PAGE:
The Ecphorizer

A Uniform Date Standard
Dave Pressman

Issue #02 (October 1981)


The International Standards Organization (ISO) tackles the way we write dates.

[quoteright]Although not the biggest problem in the world today, the wide variety of ways of writing dates from country to country -- and even in different establishments in the U.S. -- has bugged me for some time.

Generally, most civilians in the U. S. write

The ISO date format looks like this: 1980-08-09.

dates in the illogical "month-day-year" sequence. For example, 8-9-81 means August 9, 1981. (And don't forget the comma; one schoolteacher TV-viewer recently wrote an indignant letter, which ABC aired, because 20/20 had omitted the comma for aesthetic reasons.) The military -- and many civilians now -- use a logical ascending order with the month abbreviated or spelled cut: 9 Aug 1981. Europeans tend to agree with the military, except that they usually don't spell cut the month; 9-8-81 means 9 August 1981 over there.

To dispel all this confusion, the International Standards Organization (ISO), headquartered in Geneva, has published an International Standard recommending a logical descending order. This appeals to me because it puts the cost significant portion first, doesn't require a comma, and is instantly clear no matter what you have used in the past. The ISO date format looks like this: 1980-08-09. It is already in use in many computer applications; hopefully it will spread. I'm doing my bit.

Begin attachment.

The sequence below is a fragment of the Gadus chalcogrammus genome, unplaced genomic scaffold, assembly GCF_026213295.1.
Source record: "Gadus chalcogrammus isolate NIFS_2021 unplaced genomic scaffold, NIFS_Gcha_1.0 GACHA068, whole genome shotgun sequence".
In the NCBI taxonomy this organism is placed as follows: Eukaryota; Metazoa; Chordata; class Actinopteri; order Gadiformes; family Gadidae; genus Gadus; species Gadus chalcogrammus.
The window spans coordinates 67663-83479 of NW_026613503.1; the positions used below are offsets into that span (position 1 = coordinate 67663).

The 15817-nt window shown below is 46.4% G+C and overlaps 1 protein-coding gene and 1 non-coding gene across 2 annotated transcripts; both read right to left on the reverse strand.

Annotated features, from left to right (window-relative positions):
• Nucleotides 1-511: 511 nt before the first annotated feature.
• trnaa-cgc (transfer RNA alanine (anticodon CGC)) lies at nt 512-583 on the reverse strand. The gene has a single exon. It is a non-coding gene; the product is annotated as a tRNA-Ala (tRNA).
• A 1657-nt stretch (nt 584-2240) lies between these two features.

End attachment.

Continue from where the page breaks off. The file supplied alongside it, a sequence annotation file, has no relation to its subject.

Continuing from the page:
The ISO has published over 3000 such standards, in many fields. You can get further information by writing them at: Case postale 56, 1211 Genève 20, Switzerland.

[Ed. note: Your mailing label has a date above the name which indicates the year and month your subscription expires, in the format of 8208, or August 1982. A detailed explanation will appear in a future issue. -George 1981]  


Dave is a patent lawyer, author, and president of the San Francisco chapter of the International Society for General Semantics. He is active in the Vegetarian and Natural Hygiene movements, and follows the stock market. Following the linked items above will take you to other sites that will explain in detail all about General Semantics and Natural Hygiene.

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Definitions Webster Overlooked
Ken Uhland

Issue #02 (October 1981)


For the word-challenged among us

Archeologist

A person whose career lies in ruins

Burple

The color of a hiccup

Caterpillar

An upholstered worm

Junk Yard

A Chinese harbor

Ringleader

The first one in the bathtub

Sassafras

What you shouldn't do to a 250-pound fras

Tricycle

A tot rod

 


Master Puzzler Ken Uhland graced the pages of the SFRM Intelligencer with puzzles for over two decades. Ken has worked as a taxi driver and a technical instructor. For many years he coordinated the Mensa volunteers during San Jose's KTEH-TV's PBS Pledge Weeks. Ken passed away in May, 2004, at age 58.

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